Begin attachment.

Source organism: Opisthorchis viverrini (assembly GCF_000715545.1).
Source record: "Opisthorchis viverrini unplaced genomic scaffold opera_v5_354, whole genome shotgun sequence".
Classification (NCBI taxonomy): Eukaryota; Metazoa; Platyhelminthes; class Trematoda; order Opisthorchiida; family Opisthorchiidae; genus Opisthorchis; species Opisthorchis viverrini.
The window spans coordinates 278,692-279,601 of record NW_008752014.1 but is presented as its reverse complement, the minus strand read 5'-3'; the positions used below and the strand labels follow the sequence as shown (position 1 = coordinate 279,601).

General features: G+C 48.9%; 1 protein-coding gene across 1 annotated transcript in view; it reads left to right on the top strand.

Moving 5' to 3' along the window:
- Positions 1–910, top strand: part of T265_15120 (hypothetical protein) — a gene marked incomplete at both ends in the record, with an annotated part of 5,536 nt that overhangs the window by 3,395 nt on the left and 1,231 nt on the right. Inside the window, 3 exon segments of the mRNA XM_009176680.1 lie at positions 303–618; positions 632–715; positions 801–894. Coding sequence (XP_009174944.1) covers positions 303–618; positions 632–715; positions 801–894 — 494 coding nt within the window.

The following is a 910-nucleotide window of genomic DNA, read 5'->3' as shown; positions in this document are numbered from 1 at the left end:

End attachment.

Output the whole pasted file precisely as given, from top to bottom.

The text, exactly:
Source organism: Opisthorchis viverrini (assembly GCF_000715545.1).
Source record: "Opisthorchis viverrini unplaced genomic scaffold opera_v5_354, whole genome shotgun sequence".
Classification (NCBI taxonomy): Eukaryota; Metazoa; Platyhelminthes; class Trematoda; order Opisthorchiida; family Opisthorchiidae; genus Opisthorchis; species Opisthorchis viverrini.
The window spans coordinates 278,692-279,601 of record NW_008752014.1 but is presented as its reverse complement, the minus strand read 5'-3'; the positions used below and the strand labels follow the sequence as shown (position 1 = coordinate 279,601).

General features: G+C 48.9%; 1 protein-coding gene across 1 annotated transcript in view; it reads left to right on the top strand.

Moving 5' to 3' along the window:
- Positions 1–910, top strand: part of T265_15120 (hypothetical protein) — a gene marked incomplete at both ends in the record, with an annotated part of 5,536 nt that overhangs the window by 3,395 nt on the left and 1,231 nt on the right. Inside the window, 3 exon segments of the mRNA XM_009176680.1 lie at positions 303–618; positions 632–715; positions 801–894. Coding sequence (XP_009174944.1) covers positions 303–618; positions 632–715; positions 801–894 — 494 coding nt within the window.

The following is a 910-nucleotide window of genomic DNA, read 5'->3' as shown; positions in this document are numbered from 1 at the left end: